Originally published on AllBusiness.
Like many entrepreneurs, I am also a mother. So, in a sense, I have two children: the human one and the business. They’re just two years apart (my son is 13 and the older of the two), and I’ve seen a lot of parallels in nurturing them both over the years.
If I’d written this article 10 years ago (oh wait, I did), the advice would be much different. With a teenager on the cusp of high school in my home, I find the strategies I apply to running my business a bit different than they were in the past.
1. One critic does not define your brand
If I were to take my son’s sullen, scowling silence to heart, I would think I was the worst mother in the world. But instead, I take it with a grain of salt. I know that he might not like me today, thanks to whatever invisible offense I gave, but tomorrow, things will be okay.
In business, you will have critics. They might leave a nasty review on your Yelp page, or complain to your face. They may tell others not to buy from you. However they do their criticizing, you have to let it pass over you. Don’t take it personally.
Know that some people—like teenagers—will never be happy; it’s not your goal in life to try to make them so. Instead, focus on making the majority of your customer base content by providing stellar products or services and over-the-top customer service.
2. Take a no-thank-you bite
Okay, this advice is actually a throwback to when Max was young and it was all I could do to get him to eat vegetables. Actually, he employed the no-thank-you bite rule when we were in New York City the other day, bravely trying a fried oyster, then screwing up his face in disgust. But hey, I didn’t even make him try it!
In running my business, I’ve discovered that the best way to grow is to try new things. Maybe you test out selling a new product line or expand into other services. Perhaps you try reaching a new demographic. Even if it initially makes you uncomfortable (you’re sure you’ll want to spit out this bite), give it a try. If it sticks, I can say, “I told you so.” If not, move on.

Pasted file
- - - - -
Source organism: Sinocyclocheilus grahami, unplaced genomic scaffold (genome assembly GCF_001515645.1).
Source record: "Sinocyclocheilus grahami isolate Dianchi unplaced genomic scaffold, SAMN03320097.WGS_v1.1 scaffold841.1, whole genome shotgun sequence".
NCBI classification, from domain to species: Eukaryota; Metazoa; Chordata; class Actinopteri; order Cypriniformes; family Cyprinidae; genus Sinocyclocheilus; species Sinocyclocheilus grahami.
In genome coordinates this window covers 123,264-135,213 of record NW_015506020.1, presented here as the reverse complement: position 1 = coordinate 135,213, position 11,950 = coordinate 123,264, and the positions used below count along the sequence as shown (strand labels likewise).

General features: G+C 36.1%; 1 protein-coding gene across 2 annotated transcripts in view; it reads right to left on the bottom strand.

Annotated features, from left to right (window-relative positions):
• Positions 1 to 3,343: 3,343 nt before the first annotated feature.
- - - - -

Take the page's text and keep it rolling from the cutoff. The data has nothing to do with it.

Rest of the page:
3. Say it in five words or less
This advice was given to me by a friend who has already raised two sons. She may have gotten it from a book, but I’m going to give her the credit for the tip. She said that teenage boys can’t process more than five words at a time. That explains the glazed-over look mine gets when I go on and on about the importance of flossing his teeth!
As a writer, the idea of saying it in only five words is daunting, if not impossible. I mean, if limiting Tweets to 140 characters (recently doubled) was hard for me, how in the world could I condense my message even further?
As it applies to business, the real tip here is to boil down what you need to say to the core elements, be it on your website, in an email, or in a blog post. Forsake all the extraneous filler and fluff. What’s important here? What does your customer care about? How do you help her?
4. Put money in the bank
I don’t mean this literally (though, yes, do actually put money in your bank!). With my son, I do all sorts of things that don’t immediately have a return on investment. I picture his brain like a giant piggy bank. I make deposits when I take him on a trip (that he grumbles about), have a (one-sided) conversation about what it means to be a man, or otherwise do something that I feel enhances him as a human or will do so down the road.
I like to think that one day, he’ll smash open that piggy bank and say, “Wow, Mama. You really invested in me! Now I’m a well-rounded man who has had worldly experiences. I know I didn’t appreciate them when I was younger, but I’m so grateful to you that I’ll take care of you when you’re old and forget who I am!”
A woman can dream, can’t she?
So how can you invest in your company’s virtual piggy bank? It might be by getting a new website design, even if you feel like can’t really afford it. Attending a networking event. Hiring your first employee. Sometimes the things we do for our businesses don’t have an immediate payoff, but if they’re the right things, they will reap numerous rewards down the road.
This Mother’s Day, I’ll be celebrating my two greatest accomplishments: the survival and thriving of my son . . . and running my business.
Photo courtesy of Susan Guillory